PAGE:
“Do you mind if we look in this shoe shop?” she asked, as we emerged from the store where I bought my pants, the first and only store that we went into that day that contained anything of interest to a heterosexual male.

 “Of course not,” I said, assuming I was returning the favor by accompanying her on a mundane shopping mission. I was duped, perhaps not intentionally, but I was duped nonetheless. During the course of the morning I came to hate the pants I’d bought, the bait. The bag containing them became glued to my hand over the next three hours, and I would look at it now and again, thinking “Traitors!”

We go to leave the latest shop, the fifteenth, the twentieth? As we walk past a huddle of shop assistants I sense that they’re watching us, and I see one of them glance at the pile of mess we’ve left behind, and groan. As the expedition has worn on, my attempts to correct the damage before we leave a store have become less conscientious, and her own attempts to tidy up have been cursory at best. In the first couple of shops I would ram shoes back into boxes as she discarded them, stuffing paper in randomly, but more or less putting the right shoes in the right boxes and returning them to a close approximation of where they should be on the shelves. By the third shop I was less careful, and as her pace increased in shops four and five I could so barely keep up with her that I was ramming discarded shoes and paper into whatever box I could lay my hands on, then throwing them onto the shelves in any space available. In shop six the two of us must have resembled a factory production line, with shoes being selected, unpacked, tried on, discarded, repacked and re-shelved at an astounding rate. In shop eight I fell so far behind her that I gave up, and have kept my hands dug deeply and moodily in my pockets ever since, wandering along behind her and scuffing the ground with my shoes like a sulking adolescent.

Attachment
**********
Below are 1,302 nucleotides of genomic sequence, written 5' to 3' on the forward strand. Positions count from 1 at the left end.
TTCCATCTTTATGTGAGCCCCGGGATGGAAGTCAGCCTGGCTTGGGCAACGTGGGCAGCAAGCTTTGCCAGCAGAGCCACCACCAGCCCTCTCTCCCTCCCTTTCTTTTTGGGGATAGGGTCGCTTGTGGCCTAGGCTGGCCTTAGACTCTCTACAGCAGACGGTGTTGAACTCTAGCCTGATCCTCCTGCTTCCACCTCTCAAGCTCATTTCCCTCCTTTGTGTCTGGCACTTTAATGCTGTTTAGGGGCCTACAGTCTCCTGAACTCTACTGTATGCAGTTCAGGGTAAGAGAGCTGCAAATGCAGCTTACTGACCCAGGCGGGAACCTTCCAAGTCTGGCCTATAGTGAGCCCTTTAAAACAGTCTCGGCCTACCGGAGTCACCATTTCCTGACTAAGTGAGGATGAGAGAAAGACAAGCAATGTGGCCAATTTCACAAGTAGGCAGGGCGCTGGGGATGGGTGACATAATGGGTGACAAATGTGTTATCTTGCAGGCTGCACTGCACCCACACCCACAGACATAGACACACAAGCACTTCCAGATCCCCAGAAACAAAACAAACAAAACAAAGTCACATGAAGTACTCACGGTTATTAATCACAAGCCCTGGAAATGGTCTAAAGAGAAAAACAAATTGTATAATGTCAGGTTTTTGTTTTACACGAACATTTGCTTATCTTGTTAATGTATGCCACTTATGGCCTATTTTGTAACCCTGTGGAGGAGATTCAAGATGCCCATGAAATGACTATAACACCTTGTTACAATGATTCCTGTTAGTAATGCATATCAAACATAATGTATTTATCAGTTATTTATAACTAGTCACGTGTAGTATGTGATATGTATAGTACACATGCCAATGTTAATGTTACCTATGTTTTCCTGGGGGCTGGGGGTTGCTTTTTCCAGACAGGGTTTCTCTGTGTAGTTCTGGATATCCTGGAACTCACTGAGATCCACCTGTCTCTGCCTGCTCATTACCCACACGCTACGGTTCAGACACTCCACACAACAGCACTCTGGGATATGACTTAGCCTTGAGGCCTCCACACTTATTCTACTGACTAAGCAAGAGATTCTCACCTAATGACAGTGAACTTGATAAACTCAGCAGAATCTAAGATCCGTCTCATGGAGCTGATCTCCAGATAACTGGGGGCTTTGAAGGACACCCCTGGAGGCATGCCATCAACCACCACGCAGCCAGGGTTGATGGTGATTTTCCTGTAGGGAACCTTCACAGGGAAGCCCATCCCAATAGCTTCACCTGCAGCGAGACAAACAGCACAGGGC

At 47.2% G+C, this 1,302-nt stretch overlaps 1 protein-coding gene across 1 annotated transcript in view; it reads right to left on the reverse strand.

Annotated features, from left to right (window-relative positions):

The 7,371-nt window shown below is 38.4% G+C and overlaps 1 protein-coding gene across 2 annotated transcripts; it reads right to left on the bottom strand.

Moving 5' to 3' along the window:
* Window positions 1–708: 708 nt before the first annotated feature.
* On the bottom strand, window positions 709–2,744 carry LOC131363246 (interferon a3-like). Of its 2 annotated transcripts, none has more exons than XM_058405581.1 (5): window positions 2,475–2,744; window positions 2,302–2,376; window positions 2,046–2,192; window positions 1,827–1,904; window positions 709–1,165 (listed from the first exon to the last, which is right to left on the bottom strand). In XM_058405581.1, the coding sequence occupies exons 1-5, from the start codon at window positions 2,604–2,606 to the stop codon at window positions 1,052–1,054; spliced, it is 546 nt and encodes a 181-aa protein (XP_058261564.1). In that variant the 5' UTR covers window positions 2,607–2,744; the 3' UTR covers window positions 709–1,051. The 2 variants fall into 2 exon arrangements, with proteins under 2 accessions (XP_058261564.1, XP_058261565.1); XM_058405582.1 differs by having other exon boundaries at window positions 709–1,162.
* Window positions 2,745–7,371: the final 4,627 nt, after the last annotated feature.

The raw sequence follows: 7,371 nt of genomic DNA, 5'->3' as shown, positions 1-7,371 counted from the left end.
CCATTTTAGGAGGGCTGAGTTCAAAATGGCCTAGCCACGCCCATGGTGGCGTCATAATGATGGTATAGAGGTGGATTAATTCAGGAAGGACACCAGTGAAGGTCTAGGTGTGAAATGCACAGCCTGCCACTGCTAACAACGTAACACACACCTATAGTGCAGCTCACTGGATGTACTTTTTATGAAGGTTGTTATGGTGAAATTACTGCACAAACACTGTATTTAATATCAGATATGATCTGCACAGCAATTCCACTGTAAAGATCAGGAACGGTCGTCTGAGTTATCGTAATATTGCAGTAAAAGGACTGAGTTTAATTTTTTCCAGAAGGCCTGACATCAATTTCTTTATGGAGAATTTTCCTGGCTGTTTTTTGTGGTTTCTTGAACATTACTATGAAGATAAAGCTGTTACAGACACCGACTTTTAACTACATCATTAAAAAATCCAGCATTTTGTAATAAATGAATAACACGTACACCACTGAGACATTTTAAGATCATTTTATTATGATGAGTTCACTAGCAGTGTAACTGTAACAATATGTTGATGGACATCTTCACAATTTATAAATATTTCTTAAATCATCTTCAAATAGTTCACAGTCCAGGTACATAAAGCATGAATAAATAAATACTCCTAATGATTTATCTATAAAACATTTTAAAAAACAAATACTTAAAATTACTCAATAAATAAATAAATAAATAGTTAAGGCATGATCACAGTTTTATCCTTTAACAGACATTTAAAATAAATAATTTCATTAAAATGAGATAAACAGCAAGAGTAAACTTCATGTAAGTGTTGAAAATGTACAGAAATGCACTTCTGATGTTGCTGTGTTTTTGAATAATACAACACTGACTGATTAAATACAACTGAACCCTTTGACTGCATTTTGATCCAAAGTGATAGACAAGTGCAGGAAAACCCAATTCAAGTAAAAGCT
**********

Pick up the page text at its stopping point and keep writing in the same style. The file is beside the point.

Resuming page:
I feel a tension between us, and when I feel it, I know from experience that she’s feeling it too, and also from experience, I know that by the time I get to feel it, she’s feeling angrier towards me than I am to her. She makes towards where the car is parked, away from the shops.